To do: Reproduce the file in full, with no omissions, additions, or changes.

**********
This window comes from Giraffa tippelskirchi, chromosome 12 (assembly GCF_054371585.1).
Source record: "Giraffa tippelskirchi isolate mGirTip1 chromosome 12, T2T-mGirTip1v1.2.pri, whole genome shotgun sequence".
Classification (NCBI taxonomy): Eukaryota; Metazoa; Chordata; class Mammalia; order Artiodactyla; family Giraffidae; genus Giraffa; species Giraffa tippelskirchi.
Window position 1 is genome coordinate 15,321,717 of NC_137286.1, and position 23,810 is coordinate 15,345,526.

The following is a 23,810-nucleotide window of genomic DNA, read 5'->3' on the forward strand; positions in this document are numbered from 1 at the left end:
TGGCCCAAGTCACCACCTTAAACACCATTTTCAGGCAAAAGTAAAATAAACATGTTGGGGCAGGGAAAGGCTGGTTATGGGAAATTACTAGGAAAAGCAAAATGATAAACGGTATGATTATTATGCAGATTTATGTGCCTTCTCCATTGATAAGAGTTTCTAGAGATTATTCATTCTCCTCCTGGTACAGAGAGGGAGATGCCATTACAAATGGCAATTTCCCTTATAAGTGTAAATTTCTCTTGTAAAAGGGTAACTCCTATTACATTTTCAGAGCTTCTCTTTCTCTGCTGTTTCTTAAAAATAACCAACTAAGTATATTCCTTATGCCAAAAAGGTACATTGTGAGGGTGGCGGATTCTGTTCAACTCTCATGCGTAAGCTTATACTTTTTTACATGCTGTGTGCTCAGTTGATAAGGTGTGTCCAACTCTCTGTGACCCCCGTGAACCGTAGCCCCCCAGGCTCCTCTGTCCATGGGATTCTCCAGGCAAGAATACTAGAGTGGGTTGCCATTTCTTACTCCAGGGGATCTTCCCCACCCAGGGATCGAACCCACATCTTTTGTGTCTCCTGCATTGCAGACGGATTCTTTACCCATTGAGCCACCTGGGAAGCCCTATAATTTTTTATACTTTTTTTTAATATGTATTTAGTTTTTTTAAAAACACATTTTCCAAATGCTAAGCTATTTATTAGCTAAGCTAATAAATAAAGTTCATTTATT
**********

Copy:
This window comes from Giraffa tippelskirchi, chromosome 12 (assembly GCF_054371585.1).
Source record: "Giraffa tippelskirchi isolate mGirTip1 chromosome 12, T2T-mGirTip1v1.2.pri, whole genome shotgun sequence".
Classification (NCBI taxonomy): Eukaryota; Metazoa; Chordata; class Mammalia; order Artiodactyla; family Giraffidae; genus Giraffa; species Giraffa tippelskirchi.
Window position 1 is genome coordinate 15,321,717 of NC_137286.1, and position 23,810 is coordinate 15,345,526.

The following is a 23,810-nucleotide window of genomic DNA, read 5'->3' on the forward strand; positions in this document are numbered from 1 at the left end:
TGGCCCAAGTCACCACCTTAAACACCATTTTCAGGCAAAAGTAAAATAAACATGTTGGGGCAGGGAAAGGCTGGTTATGGGAAATTACTAGGAAAAGCAAAATGATAAACGGTATGATTATTATGCAGATTTATGTGCCTTCTCCATTGATAAGAGTTTCTAGAGATTATTCATTCTCCTCCTGGTACAGAGAGGGAGATGCCATTACAAATGGCAATTTCCCTTATAAGTGTAAATTTCTCTTGTAAAAGGGTAACTCCTATTACATTTTCAGAGCTTCTCTTTCTCTGCTGTTTCTTAAAAATAACCAACTAAGTATATTCCTTATGCCAAAAAGGTACATTGTGAGGGTGGCGGATTCTGTTCAACTCTCATGCGTAAGCTTATACTTTTTTACATGCTGTGTGCTCAGTTGATAAGGTGTGTCCAACTCTCTGTGACCCCCGTGAACCGTAGCCCCCCAGGCTCCTCTGTCCATGGGATTCTCCAGGCAAGAATACTAGAGTGGGTTGCCATTTCTTACTCCAGGGGATCTTCCCCACCCAGGGATCGAACCCACATCTTTTGTGTCTCCTGCATTGCAGACGGATTCTTTACCCATTGAGCCACCTGGGAAGCCCTATAATTTTTTATACTTTTTTTTAATATGTATTTAGTTTTTTTAAAAACACATTTTCCAAATGCTAAGCTATTTATTAGCTAAGCTAATAAATAAAGTTCATTTATT